Just weeks after President Donald J. Trump's encounter with Kim Jong Un in Singapore, North Korea has started dismantling the very same rocket engine testing apparatus that enabled it to develop its intercontinental-range ballistic missiles.
At the press conference following their meeting, Trump announced that Kim had given him his word that he would dismantle this site. Now, Kim has followed through.
This is cause for celebration and proof that Trump is succeeding in denuclearizing North Korea where his predecessors failed, right?
Well, not quite.
The details matter in assessing the value of what North Korea is apparently giving up, which is a missile engine test stand on its western coast, at a well-known site called the Sohae Satellite Launching Station (and sometimes Tongchang-ri).
A test stand is effectively a large concrete-and-metal apparatus that allows North Korea's missile engineers to mount large engines and test-fire them before they're mounted on a live missile. It's an essential piece of equipment for any space launch or ballistic missile program.
At least three missiles North Korea introduced to the world last year—the Hwasong-12, the Hwasong-14, and the Hwasong-15—had all or parts of their engines tested at this stand.
But what the successful flight-tests of those missiles showed us last year was that North Korea had cleared the developmental hurdle that would make a site like the one it's now disassembling useful.
In short, they're giving up something that they no longer need and something that can be quickly and relatively easily reconstituted should Kim decide that he would need to conduct further testing of these large missile engines.
Unsurprisingly, U.S. intelligence agencies assessed last week that the test stand could be put back together in a matter of months at most and that the site is no longer critical in North Korea’s ability to serial produce large liquid fuel missiles.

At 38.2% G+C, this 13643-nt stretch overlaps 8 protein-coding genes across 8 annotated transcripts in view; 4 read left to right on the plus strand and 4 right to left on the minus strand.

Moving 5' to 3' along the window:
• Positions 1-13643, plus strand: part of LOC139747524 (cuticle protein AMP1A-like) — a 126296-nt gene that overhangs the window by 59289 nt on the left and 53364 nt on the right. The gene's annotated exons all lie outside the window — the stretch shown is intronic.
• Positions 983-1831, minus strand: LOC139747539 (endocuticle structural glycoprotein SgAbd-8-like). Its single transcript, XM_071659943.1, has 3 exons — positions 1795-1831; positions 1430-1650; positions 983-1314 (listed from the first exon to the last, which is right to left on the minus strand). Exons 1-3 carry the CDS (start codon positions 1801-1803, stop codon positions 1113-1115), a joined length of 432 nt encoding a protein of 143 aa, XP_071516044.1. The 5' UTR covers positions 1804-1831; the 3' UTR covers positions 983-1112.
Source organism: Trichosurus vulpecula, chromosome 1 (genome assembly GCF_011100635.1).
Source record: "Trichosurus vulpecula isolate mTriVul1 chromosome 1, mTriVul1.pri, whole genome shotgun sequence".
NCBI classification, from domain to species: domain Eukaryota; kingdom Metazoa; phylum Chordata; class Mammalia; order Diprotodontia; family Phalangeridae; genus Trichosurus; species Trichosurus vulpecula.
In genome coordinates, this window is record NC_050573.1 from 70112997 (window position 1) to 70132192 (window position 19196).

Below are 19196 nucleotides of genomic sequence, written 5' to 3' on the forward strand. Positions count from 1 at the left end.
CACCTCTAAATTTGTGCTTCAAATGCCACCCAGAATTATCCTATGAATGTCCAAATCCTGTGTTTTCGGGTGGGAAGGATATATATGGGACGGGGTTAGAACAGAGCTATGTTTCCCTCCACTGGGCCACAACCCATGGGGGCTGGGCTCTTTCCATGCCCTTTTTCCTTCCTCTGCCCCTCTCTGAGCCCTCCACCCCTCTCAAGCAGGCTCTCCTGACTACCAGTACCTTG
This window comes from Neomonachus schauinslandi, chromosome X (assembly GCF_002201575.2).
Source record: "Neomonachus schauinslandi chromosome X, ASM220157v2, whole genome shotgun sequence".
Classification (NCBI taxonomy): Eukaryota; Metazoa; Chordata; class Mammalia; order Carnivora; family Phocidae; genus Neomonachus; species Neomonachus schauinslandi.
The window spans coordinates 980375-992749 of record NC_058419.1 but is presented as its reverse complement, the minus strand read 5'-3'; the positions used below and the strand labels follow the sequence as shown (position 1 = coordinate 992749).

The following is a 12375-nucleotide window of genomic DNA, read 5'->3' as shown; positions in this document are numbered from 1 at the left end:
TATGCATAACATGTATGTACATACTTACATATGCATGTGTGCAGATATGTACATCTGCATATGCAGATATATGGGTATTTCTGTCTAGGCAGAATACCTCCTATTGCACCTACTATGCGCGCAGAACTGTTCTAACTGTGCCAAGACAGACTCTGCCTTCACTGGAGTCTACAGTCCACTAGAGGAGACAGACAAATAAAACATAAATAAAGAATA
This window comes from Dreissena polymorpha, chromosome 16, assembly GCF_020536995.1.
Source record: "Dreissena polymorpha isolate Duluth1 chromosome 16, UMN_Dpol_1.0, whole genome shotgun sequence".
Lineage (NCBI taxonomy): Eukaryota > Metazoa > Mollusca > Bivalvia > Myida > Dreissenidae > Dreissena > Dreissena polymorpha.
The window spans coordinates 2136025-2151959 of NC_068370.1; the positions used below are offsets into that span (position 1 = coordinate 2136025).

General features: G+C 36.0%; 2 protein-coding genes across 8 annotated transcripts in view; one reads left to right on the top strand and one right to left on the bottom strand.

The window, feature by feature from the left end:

Going back to Singapore, too, it's now become clear with subsequent reporting that Trump's claim that he asked Kim to give up this test stand wasn't how events played out. It was Kim who came prepared to the summit in Singapore with this concession, ready to offer up, knowing that Trump would respond well to a sign that North Korea was willing to give up components of its ballistic missile development program.
While the dismantlement of the test stand can be attributed to what took place on June 12 in Singapore, it's not evidence that North Korea has undertaken any activity that could be considered part of its "complete denuclearization" obligations at the behest of the United States.
Even its self-imposed moratorium on flight-testing intercontinental-range ballistic missiles and its unverified dismantlement of the Punggye-ri nuclear test site were unilaterally announced by Kim, before he had either met South Korean President Moon Jae-in or Trump.
Pompeo's trip to Pyongyang to see through the implementation of the Trump-Kim summit declaration didn't go exactly well and the United States took aim at Russia and China over their lackluster implementation of U.N. Security Council sanctions earlier this month as more signs emerged of the swift death of the U.S. "maximum pressure" campaign.
For the public relations component of this administration's diplomacy with North Korea, any dismantlement activity—no matter how trivial—is desperately needed oxygen and Kim knows this all too well.
There's no doubt that North Korea will continue to drive a hard bargain when it's sitting across the negotiating table from this administration's deputies, but it's in his country's interests to string the United States along. Doing that will require concessions like what's going on at Sohae from time to time.
Effectively, Kim has to keep feeding the administration favorable news cycles that keep the positive headlines on denuclearization rolling in; even if the Sohae site that's being dismantled is trivial in the grand scheme of North Korea's missile program, it can be framed as a significant concession.
For instance, consider that as of last week North Korea had just dismantled the metal superstructure of the engine test site. If Kim needs to milk his goodwill with Trump, he might wait weeks and then proceed to destroy the concrete foundation of the test stand. While that would make it more difficult for North Korea to reconstitute the site, it would not meaningfully change anything.
As long as the U.S.-North Korea diplomatic process persists, we'll be likely to see more perfunctory concessions come out of North Korea—probably on Kim's terms. The task for the United States will be to insist on verifiable limits on North Korea's production of launchers for ballistic missiles and nuclear warheads.
As far as the post-Singapore process goes, Kim is setting the pace for his own cosmetic process of "denuclearization."